What Google’s Stock Split Really Means For Shareholders

Google's stock split does nothing more than cement control at the top while diluting shareholder voting rights.

Google recently instituted a 2-for-1 share split that saw the company offer existing shareholders two shares for each share owned. This is something Google employees and shareholders have been clamoring for ever since the company shares reached the high $600’s and moved the shares well beyond the reach of anyone who would want to buy them.

This effectively meant that existing shareholders could not sell their shares owing to the fact that they were beyond the reach of any prospective buyers. In fact, Google CEO and co-founder Larry Page is quoted as calling a stock split “stupid” because it made no sense when whatever share value a share holder held would remain the same even after the stock has been split.But he seems to have reversed his views as he was noted as being one of the those pushing for the share split.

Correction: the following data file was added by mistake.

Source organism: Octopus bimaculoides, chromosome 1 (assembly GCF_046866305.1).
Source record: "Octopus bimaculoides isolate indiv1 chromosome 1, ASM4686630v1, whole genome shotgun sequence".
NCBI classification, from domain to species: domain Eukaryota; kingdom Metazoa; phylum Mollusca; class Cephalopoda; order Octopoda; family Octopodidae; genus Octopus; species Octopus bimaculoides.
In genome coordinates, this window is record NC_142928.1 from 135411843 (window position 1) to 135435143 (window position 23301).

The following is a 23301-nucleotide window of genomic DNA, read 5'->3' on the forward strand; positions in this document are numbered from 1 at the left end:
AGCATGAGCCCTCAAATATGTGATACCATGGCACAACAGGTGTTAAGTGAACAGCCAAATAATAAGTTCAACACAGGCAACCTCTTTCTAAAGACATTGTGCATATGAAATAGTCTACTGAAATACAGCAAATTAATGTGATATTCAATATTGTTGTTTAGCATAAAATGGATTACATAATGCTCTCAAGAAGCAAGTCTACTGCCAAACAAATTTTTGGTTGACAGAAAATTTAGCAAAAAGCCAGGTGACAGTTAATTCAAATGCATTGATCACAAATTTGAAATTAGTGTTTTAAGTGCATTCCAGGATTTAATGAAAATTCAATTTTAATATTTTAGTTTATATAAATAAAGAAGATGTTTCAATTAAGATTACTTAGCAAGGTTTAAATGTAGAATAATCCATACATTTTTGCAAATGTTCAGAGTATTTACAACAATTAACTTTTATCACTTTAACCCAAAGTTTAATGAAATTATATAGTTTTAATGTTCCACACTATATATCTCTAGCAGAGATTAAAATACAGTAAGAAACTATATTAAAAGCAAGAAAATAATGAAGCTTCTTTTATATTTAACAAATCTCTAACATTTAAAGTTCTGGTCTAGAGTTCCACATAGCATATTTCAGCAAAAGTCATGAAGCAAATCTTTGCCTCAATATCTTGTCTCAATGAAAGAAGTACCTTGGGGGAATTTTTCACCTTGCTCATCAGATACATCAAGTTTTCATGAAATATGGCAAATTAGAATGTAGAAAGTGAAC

Something has, however, changed between then and now and that seems to have convinced the top brass at Google to push for the share split. Here are a few details about the share split. The share split will see a new class of shares created that have no voting rights. What this means is that whereas the number of shares will increase and voting rights diluted by virtue of this, the top management, who already collectively control 66% of the company through special Class B shares, will not see their voting rights diluted.

This clever plan comes at a time when the top management, including co-founders Larry Page and Serge Brin and Google chairman Eric E. Schmidt are scheduled to start selling a portion of their shares according to a deal brokered in 2009 and that kicks in soon. This therefore makes it possible for the core team to retain an iron grip on the company regardless of the shares they have to sell. The eventual outcome of this share split is a less than subtle move by the tree top executives to remain in control in light of changing company dynamics.

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